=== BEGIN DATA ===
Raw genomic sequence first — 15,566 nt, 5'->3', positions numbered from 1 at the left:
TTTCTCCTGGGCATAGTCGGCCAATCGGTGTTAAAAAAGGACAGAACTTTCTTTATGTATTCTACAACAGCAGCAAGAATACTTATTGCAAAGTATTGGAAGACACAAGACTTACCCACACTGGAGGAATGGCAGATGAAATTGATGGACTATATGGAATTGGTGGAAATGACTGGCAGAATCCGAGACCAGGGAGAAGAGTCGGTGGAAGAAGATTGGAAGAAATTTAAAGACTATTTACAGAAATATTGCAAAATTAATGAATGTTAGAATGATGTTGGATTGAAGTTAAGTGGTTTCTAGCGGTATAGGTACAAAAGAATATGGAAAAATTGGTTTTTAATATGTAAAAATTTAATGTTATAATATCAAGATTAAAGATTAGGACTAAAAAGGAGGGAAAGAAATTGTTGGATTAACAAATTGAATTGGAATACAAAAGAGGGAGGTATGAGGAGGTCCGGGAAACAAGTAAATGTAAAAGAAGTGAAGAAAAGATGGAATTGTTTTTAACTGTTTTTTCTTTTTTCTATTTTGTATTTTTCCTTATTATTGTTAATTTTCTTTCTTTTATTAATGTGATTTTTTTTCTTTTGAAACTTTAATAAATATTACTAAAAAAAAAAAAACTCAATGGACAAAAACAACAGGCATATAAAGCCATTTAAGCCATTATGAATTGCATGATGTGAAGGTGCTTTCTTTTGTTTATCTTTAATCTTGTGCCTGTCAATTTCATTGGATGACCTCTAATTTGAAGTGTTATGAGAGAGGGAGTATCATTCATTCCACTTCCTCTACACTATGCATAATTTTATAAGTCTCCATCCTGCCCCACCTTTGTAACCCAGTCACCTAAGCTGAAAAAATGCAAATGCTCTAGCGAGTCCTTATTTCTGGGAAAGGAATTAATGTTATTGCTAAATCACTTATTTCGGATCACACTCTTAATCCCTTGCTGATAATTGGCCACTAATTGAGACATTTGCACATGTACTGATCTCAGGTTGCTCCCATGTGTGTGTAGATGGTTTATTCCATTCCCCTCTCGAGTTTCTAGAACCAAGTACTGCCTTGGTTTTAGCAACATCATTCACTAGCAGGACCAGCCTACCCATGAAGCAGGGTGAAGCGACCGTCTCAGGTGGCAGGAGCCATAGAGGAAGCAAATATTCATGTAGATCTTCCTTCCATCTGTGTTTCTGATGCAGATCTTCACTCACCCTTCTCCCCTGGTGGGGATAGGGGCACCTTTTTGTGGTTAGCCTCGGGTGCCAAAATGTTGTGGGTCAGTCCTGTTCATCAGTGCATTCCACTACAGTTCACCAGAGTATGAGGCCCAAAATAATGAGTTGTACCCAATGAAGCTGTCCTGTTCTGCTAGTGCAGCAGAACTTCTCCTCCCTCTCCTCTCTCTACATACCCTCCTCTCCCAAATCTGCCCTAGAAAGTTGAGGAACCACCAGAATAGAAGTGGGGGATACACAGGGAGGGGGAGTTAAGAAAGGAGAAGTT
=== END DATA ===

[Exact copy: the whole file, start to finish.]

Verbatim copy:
Raw genomic sequence first — 15,566 nt, 5'->3', positions numbered from 1 at the left:
TTTCTCCTGGGCATAGTCGGCCAATCGGTGTTAAAAAAGGACAGAACTTTCTTTATGTATTCTACAACAGCAGCAAGAATACTTATTGCAAAGTATTGGAAGACACAAGACTTACCCACACTGGAGGAATGGCAGATGAAATTGATGGACTATATGGAATTGGTGGAAATGACTGGCAGAATCCGAGACCAGGGAGAAGAGTCGGTGGAAGAAGATTGGAAGAAATTTAAAGACTATTTACAGAAATATTGCAAAATTAATGAATGTTAGAATGATGTTGGATTGAAGTTAAGTGGTTTCTAGCGGTATAGGTACAAAAGAATATGGAAAAATTGGTTTTTAATATGTAAAAATTTAATGTTATAATATCAAGATTAAAGATTAGGACTAAAAAGGAGGGAAAGAAATTGTTGGATTAACAAATTGAATTGGAATACAAAAGAGGGAGGTATGAGGAGGTCCGGGAAACAAGTAAATGTAAAAGAAGTGAAGAAAAGATGGAATTGTTTTTAACTGTTTTTTCTTTTTTCTATTTTGTATTTTTCCTTATTATTGTTAATTTTCTTTCTTTTATTAATGTGATTTTTTTTCTTTTGAAACTTTAATAAATATTACTAAAAAAAAAAAAACTCAATGGACAAAAACAACAGGCATATAAAGCCATTTAAGCCATTATGAATTGCATGATGTGAAGGTGCTTTCTTTTGTTTATCTTTAATCTTGTGCCTGTCAATTTCATTGGATGACCTCTAATTTGAAGTGTTATGAGAGAGGGAGTATCATTCATTCCACTTCCTCTACACTATGCATAATTTTATAAGTCTCCATCCTGCCCCACCTTTGTAACCCAGTCACCTAAGCTGAAAAAATGCAAATGCTCTAGCGAGTCCTTATTTCTGGGAAAGGAATTAATGTTATTGCTAAATCACTTATTTCGGATCACACTCTTAATCCCTTGCTGATAATTGGCCACTAATTGAGACATTTGCACATGTACTGATCTCAGGTTGCTCCCATGTGTGTGTAGATGGTTTATTCCATTCCCCTCTCGAGTTTCTAGAACCAAGTACTGCCTTGGTTTTAGCAACATCATTCACTAGCAGGACCAGCCTACCCATGAAGCAGGGTGAAGCGACCGTCTCAGGTGGCAGGAGCCATAGAGGAAGCAAATATTCATGTAGATCTTCCTTCCATCTGTGTTTCTGATGCAGATCTTCACTCACCCTTCTCCCCTGGTGGGGATAGGGGCACCTTTTTGTGGTTAGCCTCGGGTGCCAAAATGTTGTGGGTCAGTCCTGTTCATCAGTGCATTCCACTACAGTTCACCAGAGTATGAGGCCCAAAATAATGAGTTGTACCCAATGAAGCTGTCCTGTTCTGCTAGTGCAGCAGAACTTCTCCTCCCTCTCCTCTCTCTACATACCCTCCTCTCCCAAATCTGCCCTAGAAAGTTGAGGAACCACCAGAATAGAAGTGGGGGATACACAGGGAGGGGGAGTTAAGAAAGGAGAAGTT